Most travel insurance plans cover luggage that is delayed or lost during the trip. This is useful for travelers who need their belongings, but the bags did not arrive with them. Those travelers who don’t realize they are missing luggage may never claim them, either with the airlines or with travel insurance. A recent article from MSNBC discusses what happens to unclaimed bags.
Along a country road next to a muffler shop and a cemetery is a 40,000-square-foot store filled with all the items that never made it home from vacation. Shoes, samurai swords, iPods, even lingerie, all available for 20 to 80 percent off.
When airlines can’t determine who owns a bag, they sell it for a few bucks to the Unclaimed Baggage Center, a warehouse-sized facility that would put your local PTA garage sale to shame.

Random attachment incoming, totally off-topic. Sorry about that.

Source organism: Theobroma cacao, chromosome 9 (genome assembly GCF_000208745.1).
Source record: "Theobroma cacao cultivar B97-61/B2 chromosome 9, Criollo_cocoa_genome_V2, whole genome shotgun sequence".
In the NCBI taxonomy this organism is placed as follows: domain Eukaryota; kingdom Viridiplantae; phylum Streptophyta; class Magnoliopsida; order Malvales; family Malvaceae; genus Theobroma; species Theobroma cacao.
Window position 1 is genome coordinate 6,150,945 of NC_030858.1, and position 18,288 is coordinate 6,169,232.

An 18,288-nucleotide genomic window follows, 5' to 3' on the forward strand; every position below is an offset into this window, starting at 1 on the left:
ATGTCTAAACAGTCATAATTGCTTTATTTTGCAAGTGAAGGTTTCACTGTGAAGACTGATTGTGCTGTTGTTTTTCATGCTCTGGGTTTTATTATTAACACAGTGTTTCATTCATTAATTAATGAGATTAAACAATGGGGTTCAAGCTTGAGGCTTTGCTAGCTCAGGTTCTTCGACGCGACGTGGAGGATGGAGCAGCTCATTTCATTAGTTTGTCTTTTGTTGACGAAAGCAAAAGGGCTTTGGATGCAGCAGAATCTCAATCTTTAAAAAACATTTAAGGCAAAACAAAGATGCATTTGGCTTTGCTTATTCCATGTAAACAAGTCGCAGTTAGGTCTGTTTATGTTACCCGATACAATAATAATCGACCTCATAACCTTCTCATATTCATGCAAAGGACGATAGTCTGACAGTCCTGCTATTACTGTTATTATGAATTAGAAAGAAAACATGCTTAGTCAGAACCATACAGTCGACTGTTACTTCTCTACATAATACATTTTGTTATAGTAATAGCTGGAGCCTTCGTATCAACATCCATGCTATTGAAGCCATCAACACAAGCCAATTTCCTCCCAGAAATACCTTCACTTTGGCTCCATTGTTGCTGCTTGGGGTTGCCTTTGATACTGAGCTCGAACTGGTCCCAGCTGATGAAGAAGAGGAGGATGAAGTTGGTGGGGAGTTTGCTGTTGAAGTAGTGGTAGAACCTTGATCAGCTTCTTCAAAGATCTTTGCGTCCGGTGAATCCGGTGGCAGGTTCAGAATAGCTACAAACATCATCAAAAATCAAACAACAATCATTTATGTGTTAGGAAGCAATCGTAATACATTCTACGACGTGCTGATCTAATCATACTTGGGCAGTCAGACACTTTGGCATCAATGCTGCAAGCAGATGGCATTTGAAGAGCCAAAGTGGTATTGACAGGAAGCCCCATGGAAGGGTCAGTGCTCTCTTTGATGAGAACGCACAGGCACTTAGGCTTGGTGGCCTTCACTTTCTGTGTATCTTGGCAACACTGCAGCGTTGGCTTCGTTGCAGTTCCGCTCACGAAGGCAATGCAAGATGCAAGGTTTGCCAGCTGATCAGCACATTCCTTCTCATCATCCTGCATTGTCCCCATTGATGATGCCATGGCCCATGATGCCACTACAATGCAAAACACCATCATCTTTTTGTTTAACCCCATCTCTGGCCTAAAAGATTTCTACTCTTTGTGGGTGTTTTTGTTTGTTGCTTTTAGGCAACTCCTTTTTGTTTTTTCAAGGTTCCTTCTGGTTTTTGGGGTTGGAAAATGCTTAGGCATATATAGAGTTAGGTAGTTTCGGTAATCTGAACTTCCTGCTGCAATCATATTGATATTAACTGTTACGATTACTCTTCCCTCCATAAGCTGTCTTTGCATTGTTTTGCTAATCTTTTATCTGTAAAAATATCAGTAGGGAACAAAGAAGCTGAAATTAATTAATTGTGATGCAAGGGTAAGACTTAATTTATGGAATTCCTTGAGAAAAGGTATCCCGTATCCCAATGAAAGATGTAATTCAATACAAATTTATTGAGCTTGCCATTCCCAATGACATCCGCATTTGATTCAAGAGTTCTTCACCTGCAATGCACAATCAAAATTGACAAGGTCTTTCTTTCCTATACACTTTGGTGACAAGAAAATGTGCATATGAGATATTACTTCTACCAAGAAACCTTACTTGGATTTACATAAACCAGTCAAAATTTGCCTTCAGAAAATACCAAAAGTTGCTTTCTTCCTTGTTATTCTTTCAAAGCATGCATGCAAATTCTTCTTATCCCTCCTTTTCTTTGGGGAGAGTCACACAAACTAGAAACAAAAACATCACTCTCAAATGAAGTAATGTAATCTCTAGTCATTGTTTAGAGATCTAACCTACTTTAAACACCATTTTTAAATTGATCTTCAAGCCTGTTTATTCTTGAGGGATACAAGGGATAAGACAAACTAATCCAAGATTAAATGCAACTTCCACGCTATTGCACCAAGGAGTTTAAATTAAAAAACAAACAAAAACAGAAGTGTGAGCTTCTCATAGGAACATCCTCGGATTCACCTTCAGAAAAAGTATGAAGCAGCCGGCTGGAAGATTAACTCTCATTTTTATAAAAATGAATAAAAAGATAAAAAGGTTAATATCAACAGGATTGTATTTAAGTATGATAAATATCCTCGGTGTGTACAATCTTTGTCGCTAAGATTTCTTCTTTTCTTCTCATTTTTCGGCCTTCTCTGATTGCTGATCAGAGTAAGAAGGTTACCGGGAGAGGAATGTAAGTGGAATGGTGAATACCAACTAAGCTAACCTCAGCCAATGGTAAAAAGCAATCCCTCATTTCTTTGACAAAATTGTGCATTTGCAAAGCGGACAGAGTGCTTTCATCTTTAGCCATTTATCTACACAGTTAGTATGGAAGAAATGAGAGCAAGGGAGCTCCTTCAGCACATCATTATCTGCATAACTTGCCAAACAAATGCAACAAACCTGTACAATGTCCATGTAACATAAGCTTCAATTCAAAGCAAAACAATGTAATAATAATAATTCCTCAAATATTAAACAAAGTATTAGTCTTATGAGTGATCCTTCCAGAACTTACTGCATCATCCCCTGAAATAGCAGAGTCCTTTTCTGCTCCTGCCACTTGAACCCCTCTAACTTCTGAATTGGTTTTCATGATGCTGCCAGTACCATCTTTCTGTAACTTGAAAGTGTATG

Past an entranceway of world clocks and columns decorated with foreign currency, one traveler’s misfortune turns into a bargain-hunter’s paradise.
“You never know what you may find,” says Clayton Grider, a Scottsboro youth minister who often starts his day at the store. “It is a sport.”
More than 2 million of the roughly 700 million suitcases checked on U.S. airlines last year didn’t arrive with their owners. The vast majority were returned within 24 hours, typically on the next flight. But 68,000 never made it. After 90 days unsuccessfully trying to reunite passenger and parcel, most airlines sell the bags here.
Travelers with lost or delayed bags should attempt to recover their belongings with the airline or airport. This is an important step because a travel insurance claim for baggage & personal items loss will only be paid after compensation, if any, is provided by the travel supplier. Bags that go unclaimed with the airlines may not be reimbursed by the travel insurance. Always refer to the certificate of insurance for details.